Second, as a rule, the corporation does not have shareholders at all. The equivalent position is that of “member”. Members do not buy shares of the corporation but may pay fees, usually annual fees, to become and remain members.

The purposes of the not-for-profit corporation, and the reason that people would want to pay the price to become members, are generally described as “social”. This term encompasses a broad range of activities from running clubs and shared recreational facilities to social activism and community benefits in the arts.22 Some provinces have separate statutes authorizing the creation of such corporations.23

Charitable Corporations

While all charitable corporations (at least in Ontario) are not-for-profit corporations, the converse is not true. Numerous social organizations do not qualify or want to qualify as charities. Charitable corporations must operate only for charitable purposes, as defined by law. Ultimate control of the corporation rests with members. Memberships are rarely transferrable. Members, like shareholders of business corporations, are not liable for the debts of the corporation. The corporation is not taxable on its income if it is registered as a charity. The earnings of a charitable corporation may not be distributed to members. Further, if the corporation is wound up, any net assets must be distributed to another charity with similar objects.

In Ontario, the intention to set up a charitable corporation must first be cleared with the Charitable Property Division of the Office of the Public Trustee as well as with the Companies Branch of the Ministry of Consumer and Commercial Relations that deals with all corporations.24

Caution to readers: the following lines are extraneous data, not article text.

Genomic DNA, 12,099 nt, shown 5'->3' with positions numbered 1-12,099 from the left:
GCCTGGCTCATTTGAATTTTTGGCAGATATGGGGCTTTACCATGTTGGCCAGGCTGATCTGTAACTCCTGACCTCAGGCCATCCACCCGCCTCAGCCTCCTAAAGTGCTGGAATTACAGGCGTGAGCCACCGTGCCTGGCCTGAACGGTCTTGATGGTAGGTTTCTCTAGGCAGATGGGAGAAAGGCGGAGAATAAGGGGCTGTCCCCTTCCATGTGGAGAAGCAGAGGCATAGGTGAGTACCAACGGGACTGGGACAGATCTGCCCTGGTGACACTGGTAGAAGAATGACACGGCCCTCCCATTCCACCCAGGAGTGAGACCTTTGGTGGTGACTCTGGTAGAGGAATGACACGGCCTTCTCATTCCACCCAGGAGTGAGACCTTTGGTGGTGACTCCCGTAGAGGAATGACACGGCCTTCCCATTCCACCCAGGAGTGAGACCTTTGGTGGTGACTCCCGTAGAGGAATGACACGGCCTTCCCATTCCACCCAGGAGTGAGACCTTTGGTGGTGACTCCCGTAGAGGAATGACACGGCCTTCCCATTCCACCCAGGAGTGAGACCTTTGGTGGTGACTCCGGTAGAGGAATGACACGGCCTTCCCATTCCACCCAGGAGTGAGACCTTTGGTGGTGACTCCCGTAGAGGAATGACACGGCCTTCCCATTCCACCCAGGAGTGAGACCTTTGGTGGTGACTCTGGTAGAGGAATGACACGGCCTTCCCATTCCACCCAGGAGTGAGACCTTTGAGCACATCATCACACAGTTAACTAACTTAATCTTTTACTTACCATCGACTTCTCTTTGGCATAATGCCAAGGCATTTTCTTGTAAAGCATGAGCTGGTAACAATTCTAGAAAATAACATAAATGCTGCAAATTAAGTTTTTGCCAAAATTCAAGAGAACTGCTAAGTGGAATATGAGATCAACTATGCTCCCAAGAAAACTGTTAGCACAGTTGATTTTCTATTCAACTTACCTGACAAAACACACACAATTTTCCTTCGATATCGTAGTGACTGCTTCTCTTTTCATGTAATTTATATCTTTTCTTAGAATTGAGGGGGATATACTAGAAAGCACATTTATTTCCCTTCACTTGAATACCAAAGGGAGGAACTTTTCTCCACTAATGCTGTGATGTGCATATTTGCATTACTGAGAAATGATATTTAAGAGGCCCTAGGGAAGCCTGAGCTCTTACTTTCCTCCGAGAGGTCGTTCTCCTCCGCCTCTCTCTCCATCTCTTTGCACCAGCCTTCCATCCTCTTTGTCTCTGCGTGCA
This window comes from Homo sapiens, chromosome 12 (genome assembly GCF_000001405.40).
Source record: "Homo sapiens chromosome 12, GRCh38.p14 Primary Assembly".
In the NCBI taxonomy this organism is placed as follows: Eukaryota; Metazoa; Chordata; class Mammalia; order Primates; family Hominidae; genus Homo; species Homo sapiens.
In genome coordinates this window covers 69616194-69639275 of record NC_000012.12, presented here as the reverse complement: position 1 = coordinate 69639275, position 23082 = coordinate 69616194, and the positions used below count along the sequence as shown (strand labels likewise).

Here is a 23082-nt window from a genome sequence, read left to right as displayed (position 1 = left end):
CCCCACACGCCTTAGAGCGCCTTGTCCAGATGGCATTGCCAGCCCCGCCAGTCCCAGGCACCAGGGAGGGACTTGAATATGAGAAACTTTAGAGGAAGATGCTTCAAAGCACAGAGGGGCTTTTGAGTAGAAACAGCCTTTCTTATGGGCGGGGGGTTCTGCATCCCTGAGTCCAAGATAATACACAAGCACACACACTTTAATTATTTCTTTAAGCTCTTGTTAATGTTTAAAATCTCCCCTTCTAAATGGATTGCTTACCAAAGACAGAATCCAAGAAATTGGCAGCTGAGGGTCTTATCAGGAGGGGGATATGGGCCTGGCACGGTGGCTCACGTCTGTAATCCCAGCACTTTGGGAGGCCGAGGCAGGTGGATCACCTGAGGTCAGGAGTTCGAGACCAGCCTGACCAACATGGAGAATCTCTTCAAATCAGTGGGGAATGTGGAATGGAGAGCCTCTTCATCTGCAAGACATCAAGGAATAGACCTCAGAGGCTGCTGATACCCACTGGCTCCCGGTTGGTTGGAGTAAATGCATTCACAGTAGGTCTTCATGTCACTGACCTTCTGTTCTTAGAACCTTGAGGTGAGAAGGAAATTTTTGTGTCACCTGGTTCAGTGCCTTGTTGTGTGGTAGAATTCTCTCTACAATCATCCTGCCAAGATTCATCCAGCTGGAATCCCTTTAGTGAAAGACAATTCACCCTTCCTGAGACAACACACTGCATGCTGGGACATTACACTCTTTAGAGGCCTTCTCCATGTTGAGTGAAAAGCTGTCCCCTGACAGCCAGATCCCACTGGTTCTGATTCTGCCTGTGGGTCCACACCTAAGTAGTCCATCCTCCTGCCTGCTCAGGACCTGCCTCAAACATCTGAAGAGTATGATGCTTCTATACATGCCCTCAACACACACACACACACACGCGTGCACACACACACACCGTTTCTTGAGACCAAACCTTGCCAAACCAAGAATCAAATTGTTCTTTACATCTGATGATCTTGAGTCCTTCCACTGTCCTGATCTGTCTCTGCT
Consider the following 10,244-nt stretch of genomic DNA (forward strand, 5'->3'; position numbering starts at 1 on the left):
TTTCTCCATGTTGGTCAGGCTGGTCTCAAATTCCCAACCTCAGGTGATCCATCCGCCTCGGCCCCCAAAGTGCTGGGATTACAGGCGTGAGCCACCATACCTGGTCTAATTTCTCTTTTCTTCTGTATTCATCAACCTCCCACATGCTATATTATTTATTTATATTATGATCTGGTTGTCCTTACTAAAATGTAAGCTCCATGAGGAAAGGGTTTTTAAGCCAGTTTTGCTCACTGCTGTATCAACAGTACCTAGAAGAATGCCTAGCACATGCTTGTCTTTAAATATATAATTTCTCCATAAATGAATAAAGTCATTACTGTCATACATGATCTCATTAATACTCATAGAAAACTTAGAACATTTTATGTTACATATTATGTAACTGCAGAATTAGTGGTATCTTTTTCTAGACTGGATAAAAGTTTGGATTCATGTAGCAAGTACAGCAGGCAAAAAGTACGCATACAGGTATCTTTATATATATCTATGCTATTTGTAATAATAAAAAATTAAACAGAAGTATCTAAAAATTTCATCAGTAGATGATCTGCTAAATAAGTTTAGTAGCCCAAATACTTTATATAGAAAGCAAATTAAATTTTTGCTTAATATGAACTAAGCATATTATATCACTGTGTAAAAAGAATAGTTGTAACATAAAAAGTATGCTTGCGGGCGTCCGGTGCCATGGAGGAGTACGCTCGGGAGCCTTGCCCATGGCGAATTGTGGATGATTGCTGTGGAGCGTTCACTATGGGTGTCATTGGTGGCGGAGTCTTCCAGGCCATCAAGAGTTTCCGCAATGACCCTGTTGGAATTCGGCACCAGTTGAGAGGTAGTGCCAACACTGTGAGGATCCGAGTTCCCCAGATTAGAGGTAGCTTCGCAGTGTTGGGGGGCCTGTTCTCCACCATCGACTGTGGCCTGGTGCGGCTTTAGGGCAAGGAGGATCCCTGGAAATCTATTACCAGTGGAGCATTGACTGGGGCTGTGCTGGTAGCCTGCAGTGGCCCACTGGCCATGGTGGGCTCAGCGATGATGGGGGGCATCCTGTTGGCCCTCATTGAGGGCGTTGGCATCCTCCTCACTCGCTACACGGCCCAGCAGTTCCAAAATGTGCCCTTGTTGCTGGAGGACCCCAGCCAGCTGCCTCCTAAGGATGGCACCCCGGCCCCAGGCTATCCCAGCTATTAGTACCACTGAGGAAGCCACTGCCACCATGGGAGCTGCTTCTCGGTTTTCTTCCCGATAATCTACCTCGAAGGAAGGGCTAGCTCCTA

Choosing the Corporation

By this time it may be clear why most charitable organizations in Canada are created as corporations. The corporate form gives a high degree of certainty to both insiders and outsiders about the rules under which the organization must operate. It offers considerable flexibility in deciding how the corporation is to be controlled in the longer term and managed day to day. It has the potential to be immortal.

A particular advantage of a corporation over a trust is in the role of members of a corporation. The members, like shareholders of a business corporation, select the directors, so they can have real influence on the direction of the charity. Since memberships can be made available to the public, a charitable corporation can have a broad effective base in the community it serves. While broadly based memberships may be as innocuous to management as shareholders of widely held shares of a business corporation, such dilution is not necessary. The potential exists for a creative relationship. Trustees, on the other hand, answer only narrowly to beneficiaries, who have next to no opportunity to select or direct them. In the case of a charitable trust, the only beneficiary is the “public”. Formal participation by that beneficiary is impossible. The Attorney-General, through the Public Trustee, may stand in for the public, so outside regulation replaces internal controls.

It may be that small or narrowly focused charities can operate as trusts as readily as in corporate form. However, such charities might have more difficulty in finding professional advisors to create and assist the operations of the less standardized and flexible form.

Trusts are more frequently used to supplement the operations of a not-for-profit corporation. Several organizations that cannot themselves qualify as charities because of their political purposes have established charitable trusts to focus on purely charitable activities that support the aims of the primary organization. The Canadian Civil Liberties Union and the Women’s Legal Education and Action Fund are two examples of non-charitable organizations that offer supporters the choice of donating to a related charitable trust-with the offer of a tax receipt for such donations.